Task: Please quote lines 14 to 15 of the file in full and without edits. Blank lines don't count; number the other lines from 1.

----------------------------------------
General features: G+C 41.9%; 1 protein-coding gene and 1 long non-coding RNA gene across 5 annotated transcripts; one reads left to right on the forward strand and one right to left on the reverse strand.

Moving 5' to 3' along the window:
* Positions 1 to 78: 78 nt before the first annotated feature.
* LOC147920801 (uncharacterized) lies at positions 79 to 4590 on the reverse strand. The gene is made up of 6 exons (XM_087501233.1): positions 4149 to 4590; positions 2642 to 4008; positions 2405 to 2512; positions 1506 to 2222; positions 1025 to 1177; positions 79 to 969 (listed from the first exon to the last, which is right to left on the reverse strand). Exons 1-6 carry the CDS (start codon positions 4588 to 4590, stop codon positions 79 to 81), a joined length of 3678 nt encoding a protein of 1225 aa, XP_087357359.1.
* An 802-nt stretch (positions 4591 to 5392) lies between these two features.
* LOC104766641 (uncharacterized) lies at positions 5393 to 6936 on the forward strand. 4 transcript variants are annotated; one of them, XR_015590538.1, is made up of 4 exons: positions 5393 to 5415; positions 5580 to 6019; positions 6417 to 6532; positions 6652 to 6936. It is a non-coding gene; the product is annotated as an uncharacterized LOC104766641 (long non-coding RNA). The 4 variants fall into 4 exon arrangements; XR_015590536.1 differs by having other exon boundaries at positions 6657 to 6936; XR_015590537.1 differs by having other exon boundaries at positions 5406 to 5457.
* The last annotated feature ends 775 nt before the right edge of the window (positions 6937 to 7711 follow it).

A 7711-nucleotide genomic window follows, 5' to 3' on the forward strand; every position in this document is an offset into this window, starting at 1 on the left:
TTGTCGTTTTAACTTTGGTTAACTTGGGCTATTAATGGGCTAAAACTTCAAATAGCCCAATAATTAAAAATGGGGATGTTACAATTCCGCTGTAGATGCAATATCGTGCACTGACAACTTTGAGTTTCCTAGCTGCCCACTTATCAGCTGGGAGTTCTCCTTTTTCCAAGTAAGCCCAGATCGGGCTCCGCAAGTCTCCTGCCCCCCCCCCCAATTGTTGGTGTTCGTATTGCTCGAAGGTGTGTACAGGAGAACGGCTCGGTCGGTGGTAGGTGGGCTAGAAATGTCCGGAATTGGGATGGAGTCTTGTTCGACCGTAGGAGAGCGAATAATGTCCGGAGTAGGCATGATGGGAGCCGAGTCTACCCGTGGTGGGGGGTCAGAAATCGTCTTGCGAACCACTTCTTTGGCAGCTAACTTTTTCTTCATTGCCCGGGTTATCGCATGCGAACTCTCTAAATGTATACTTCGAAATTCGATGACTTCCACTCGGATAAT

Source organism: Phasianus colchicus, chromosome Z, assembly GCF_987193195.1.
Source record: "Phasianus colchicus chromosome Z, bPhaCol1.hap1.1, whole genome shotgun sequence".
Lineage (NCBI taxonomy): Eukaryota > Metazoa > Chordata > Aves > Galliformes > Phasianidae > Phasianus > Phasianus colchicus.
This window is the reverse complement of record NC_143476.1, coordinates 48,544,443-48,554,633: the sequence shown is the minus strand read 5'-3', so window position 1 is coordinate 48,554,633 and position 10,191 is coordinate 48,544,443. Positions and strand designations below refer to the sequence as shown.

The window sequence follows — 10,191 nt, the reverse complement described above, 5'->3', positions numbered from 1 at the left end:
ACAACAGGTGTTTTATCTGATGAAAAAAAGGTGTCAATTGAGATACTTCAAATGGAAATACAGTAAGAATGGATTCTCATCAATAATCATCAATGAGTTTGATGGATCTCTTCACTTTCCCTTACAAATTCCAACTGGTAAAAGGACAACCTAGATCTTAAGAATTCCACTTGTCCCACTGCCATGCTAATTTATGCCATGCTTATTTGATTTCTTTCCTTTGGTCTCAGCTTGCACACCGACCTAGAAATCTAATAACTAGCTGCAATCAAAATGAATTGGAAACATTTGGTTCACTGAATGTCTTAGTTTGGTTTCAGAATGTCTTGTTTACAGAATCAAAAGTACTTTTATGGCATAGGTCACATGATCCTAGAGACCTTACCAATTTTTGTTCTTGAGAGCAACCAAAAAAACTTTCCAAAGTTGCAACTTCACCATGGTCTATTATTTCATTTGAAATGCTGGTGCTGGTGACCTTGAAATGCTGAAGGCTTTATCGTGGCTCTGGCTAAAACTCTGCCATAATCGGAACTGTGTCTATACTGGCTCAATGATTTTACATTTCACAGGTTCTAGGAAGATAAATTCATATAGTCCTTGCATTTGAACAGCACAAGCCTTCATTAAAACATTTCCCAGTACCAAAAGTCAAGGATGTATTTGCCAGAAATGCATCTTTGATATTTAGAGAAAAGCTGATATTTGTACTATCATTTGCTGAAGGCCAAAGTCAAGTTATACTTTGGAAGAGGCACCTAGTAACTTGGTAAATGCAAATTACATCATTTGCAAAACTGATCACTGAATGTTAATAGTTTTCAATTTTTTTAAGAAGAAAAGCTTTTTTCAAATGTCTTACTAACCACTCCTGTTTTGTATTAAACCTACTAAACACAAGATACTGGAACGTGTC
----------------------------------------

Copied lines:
The window sequence follows — 10,191 nt, the reverse complement described above, 5'->3', positions numbered from 1 at the left end:
ACAACAGGTGTTTTATCTGATGAAAAAAAGGTGTCAATTGAGATACTTCAAATGGAAATACAGTAAGAATGGATTCTCATCAATAATCATCAATGAGTTTGATGGATCTCTTCACTTTCCCTTACAAATTCCAACTGGTAAAAGGACAACCTAGATCTTAAGAATTCCACTTGTCCCACTGCCATGCTAATTTATGCCATGCTTATTTGATTTCTTTCCTTTGGTCTCAGCTTGCACACCGACCTAGAAATCTAATAACTAGCTGCAATCAAAATGAATTGGAAACATTTGGTTCACTGAATGTCTTAGTTTGGTTTCAGAATGTCTTGTTTACAGAATCAAAAGTACTTTTATGGCATAGGTCACATGATCCTAGAGACCTTACCAATTTTTGTTCTTGAGAGCAACCAAAAAAACTTTCCAAAGTTGCAACTTCACCATGGTCTATTATTTCATTTGAAATGCTGGTGCTGGTGACCTTGAAATGCTGAAGGCTTTATCGTGGCTCTGGCTAAAACTCTGCCATAATCGGAACTGTGTCTATACTGGCTCAATGATTTTACATTTCACAGGTTCTAGGAAGATAAATTCATATAGTCCTTGCATTTGAACAGCACAAGCCTTCATTAAAACATTTCCCAGTACCAAAAGTCAAGGATGTATTTGCCAGAAATGCATCTTTGATATTTAGAGAAAAGCTGATATTTGTACTATCATTTGCTGAAGGCCAAAGTCAAGTTATACTTTGGAAGAGGCACCTAGTAACTTGGTAAATGCAAATTACATCATTTGCAAAACTGATCACTGAATGTTAATAGTTTTCAATTTTTTTAAGAAGAAAAGCTTTTTTCAAATGTCTTACTAACCACTCCTGTTTTGTATTAAACCTACTAAACACAAGATACTGGAACGTGTC